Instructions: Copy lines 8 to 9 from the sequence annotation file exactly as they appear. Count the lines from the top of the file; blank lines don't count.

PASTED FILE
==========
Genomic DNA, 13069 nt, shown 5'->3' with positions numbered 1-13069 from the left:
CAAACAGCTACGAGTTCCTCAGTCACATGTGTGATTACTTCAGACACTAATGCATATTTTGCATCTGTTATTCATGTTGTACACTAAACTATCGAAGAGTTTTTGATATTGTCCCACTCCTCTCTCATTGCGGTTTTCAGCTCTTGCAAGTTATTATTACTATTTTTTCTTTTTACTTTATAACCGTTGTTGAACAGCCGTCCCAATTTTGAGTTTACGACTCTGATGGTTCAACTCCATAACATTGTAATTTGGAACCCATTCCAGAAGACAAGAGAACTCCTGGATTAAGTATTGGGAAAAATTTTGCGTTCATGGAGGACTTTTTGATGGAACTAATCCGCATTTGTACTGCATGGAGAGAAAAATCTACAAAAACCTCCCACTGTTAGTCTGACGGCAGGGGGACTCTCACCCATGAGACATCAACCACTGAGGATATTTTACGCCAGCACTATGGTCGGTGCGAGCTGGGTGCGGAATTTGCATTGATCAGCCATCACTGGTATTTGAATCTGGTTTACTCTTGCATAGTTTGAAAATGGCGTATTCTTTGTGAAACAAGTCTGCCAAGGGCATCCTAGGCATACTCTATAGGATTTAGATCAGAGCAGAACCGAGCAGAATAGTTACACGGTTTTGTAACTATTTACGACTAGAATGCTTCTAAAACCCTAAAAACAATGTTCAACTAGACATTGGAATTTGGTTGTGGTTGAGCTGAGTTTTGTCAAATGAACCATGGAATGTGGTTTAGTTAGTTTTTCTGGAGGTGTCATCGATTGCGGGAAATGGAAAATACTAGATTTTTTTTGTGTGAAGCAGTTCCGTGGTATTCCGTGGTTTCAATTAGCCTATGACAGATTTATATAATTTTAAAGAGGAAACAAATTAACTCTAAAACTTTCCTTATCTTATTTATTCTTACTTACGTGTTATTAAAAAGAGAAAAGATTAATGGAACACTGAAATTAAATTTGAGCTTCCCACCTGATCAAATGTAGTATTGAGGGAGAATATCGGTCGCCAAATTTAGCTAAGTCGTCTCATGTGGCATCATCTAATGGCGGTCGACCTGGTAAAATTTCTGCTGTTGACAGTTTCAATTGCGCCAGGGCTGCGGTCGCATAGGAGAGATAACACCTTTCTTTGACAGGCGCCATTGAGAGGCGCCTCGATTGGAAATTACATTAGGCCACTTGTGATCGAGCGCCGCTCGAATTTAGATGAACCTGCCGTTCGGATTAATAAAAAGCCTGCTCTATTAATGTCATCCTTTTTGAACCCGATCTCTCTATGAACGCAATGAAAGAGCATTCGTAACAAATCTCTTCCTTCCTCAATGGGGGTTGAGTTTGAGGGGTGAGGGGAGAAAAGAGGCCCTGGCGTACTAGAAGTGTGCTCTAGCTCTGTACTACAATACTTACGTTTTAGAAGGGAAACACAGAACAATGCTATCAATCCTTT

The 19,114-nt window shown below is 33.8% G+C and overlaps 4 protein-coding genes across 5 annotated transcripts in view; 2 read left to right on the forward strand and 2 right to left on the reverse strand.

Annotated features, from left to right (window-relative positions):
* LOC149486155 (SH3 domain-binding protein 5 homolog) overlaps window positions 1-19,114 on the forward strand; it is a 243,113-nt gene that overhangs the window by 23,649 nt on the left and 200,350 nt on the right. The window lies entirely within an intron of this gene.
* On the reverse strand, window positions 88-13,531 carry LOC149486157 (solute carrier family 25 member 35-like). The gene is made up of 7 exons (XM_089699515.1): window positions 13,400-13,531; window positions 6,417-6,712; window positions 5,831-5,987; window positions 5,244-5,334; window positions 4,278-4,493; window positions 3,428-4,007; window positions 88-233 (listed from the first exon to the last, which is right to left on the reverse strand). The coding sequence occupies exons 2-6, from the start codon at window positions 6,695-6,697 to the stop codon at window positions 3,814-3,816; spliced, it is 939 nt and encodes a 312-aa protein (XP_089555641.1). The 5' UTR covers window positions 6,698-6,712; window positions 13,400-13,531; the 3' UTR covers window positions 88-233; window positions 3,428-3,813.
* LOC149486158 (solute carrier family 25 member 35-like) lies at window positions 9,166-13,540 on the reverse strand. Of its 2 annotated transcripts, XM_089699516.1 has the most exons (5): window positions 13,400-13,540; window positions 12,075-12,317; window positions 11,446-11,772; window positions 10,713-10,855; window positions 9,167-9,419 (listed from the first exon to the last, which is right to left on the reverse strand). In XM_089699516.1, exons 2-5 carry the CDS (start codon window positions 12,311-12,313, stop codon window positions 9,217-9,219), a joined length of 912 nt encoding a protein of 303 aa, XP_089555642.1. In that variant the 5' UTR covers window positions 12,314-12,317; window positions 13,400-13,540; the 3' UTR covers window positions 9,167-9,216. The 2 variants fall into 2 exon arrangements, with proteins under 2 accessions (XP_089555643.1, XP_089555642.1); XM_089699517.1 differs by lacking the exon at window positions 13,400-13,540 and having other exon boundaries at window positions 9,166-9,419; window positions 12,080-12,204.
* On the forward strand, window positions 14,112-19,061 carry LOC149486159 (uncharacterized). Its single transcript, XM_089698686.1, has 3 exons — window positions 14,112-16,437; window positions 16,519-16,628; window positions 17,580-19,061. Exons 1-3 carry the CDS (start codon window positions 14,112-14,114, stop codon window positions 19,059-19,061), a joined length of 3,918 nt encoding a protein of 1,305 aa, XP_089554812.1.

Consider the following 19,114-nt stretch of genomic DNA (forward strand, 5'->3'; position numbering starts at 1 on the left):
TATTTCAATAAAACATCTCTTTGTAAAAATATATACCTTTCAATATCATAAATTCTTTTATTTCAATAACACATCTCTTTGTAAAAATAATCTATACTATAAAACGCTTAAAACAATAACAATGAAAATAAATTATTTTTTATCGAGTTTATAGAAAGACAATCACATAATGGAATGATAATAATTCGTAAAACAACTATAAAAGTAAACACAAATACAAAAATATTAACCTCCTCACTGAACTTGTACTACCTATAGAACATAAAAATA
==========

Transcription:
* On the forward strand, window positions 14,112-19,061 carry LOC149486159 (uncharacterized). Its single transcript, XM_089698686.1, has 3 exons — window positions 14,112-16,437; window positions 16,519-16,628; window positions 17,580-19,061. Exons 1-3 carry the CDS (start codon window positions 14,112-14,114, stop codon window positions 19,059-19,061), a joined length of 3,918 nt encoding a protein of 1,305 aa, XP_089554812.1.

Consider the following 19,114-nt stretch of genomic DNA (forward strand, 5'->3'; position numbering starts at 1 on the left):